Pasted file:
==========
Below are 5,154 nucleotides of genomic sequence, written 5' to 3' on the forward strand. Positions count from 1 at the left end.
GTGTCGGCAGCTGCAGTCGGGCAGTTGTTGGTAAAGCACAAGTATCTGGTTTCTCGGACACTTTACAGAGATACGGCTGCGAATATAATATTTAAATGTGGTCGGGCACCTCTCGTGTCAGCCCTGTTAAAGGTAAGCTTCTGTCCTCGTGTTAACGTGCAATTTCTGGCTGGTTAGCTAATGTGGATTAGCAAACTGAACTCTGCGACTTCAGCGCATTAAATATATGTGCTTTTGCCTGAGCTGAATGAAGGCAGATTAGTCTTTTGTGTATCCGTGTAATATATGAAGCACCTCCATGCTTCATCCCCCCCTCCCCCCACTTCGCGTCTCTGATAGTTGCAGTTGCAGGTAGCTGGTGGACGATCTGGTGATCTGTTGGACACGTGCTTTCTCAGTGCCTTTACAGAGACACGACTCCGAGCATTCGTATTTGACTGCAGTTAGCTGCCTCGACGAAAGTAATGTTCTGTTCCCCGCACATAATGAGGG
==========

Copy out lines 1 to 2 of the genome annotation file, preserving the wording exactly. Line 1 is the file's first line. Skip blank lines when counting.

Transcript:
Below are 5,154 nucleotides of genomic sequence, written 5' to 3' on the forward strand. Positions count from 1 at the left end.
GTGTCGGCAGCTGCAGTCGGGCAGTTGTTGGTAAAGCACAAGTATCTGGTTTCTCGGACACTTTACAGAGATACGGCTGCGAATATAATATTTAAATGTGGTCGGGCACCTCTCGTGTCAGCCCTGTTAAAGGTAAGCTTCTGTCCTCGTGTTAACGTGCAATTTCTGGCTGGTTAGCTAATGTGGATTAGCAAACTGAACTCTGCGACTTCAGCGCATTAAATATATGTGCTTTTGCCTGAGCTGAATGAAGGCAGATTAGTCTTTTGTGTATCCGTGTAATATATGAAGCACCTCCATGCTTCATCCCCCCCTCCCCCCACTTCGCGTCTCTGATAGTTGCAGTTGCAGGTAGCTGGTGGACGATCTGGTGATCTGTTGGACACGTGCTTTCTCAGTGCCTTTACAGAGACACGACTCCGAGCATTCGTATTTGACTGCAGTTAGCTGCCTCGACGAAAGTAATGTTCTGTTCCCCGCACATAATGAGGG